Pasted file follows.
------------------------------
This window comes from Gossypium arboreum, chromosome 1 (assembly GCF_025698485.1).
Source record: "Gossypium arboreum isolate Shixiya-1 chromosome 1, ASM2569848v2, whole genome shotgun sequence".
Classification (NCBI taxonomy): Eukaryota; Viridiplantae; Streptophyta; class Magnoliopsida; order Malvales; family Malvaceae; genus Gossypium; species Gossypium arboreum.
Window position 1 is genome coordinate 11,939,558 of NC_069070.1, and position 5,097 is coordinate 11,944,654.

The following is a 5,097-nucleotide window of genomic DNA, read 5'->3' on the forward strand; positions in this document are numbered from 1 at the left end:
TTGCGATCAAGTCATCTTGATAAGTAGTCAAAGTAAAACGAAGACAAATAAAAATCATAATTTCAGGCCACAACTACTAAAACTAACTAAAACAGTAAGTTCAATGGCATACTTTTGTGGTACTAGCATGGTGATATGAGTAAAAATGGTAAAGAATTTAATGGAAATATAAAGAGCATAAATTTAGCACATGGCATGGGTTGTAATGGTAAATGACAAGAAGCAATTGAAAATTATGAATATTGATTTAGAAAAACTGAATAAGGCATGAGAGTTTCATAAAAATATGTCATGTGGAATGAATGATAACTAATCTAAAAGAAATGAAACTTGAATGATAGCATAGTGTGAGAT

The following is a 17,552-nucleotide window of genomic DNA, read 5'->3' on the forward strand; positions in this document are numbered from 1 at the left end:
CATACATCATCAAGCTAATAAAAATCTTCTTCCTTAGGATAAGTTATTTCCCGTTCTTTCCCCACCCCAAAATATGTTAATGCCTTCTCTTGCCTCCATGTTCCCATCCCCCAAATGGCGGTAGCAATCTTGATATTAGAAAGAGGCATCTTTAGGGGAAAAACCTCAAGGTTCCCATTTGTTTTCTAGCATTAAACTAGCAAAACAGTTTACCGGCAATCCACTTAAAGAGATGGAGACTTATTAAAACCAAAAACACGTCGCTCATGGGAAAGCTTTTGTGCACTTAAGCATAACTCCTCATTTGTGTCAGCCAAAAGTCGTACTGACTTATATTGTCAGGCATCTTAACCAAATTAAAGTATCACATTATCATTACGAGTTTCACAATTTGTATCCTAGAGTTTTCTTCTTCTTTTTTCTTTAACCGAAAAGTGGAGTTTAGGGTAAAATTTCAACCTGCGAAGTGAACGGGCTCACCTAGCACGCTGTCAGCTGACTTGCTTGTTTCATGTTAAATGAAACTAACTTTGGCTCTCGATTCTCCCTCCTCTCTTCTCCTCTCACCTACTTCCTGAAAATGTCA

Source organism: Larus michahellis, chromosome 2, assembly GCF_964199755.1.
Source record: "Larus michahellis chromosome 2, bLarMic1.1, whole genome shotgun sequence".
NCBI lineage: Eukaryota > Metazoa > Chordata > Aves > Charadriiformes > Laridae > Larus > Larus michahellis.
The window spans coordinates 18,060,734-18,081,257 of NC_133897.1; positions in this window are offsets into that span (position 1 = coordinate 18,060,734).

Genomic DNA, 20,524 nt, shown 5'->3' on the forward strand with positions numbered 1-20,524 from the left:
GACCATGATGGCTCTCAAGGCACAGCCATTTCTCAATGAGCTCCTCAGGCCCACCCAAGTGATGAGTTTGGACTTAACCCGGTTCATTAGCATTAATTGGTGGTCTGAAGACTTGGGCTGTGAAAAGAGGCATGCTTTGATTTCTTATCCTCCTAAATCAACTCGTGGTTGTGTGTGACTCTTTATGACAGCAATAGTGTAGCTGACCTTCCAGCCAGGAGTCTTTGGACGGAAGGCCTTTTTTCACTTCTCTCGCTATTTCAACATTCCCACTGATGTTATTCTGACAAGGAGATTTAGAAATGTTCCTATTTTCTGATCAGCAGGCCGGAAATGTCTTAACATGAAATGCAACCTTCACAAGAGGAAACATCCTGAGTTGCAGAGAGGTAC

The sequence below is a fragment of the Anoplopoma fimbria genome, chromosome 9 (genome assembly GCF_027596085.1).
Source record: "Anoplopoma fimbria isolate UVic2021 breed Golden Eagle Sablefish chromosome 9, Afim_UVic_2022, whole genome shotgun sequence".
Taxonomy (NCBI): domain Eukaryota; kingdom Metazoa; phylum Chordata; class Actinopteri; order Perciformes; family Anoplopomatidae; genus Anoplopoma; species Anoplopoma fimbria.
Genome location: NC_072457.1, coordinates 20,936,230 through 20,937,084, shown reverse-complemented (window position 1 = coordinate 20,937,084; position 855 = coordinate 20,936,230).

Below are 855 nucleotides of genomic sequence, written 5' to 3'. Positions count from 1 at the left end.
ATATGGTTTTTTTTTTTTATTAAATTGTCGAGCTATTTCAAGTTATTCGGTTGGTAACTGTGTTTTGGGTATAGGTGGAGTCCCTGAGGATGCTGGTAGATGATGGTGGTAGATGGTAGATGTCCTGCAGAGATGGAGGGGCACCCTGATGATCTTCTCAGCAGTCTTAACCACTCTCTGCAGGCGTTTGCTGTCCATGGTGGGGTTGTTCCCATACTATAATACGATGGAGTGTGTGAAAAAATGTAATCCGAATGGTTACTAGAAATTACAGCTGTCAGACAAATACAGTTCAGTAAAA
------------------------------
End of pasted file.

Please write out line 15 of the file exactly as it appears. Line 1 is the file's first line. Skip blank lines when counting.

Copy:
The sequence below is a fragment of the Anoplopoma fimbria genome, chromosome 9 (genome assembly GCF_027596085.1).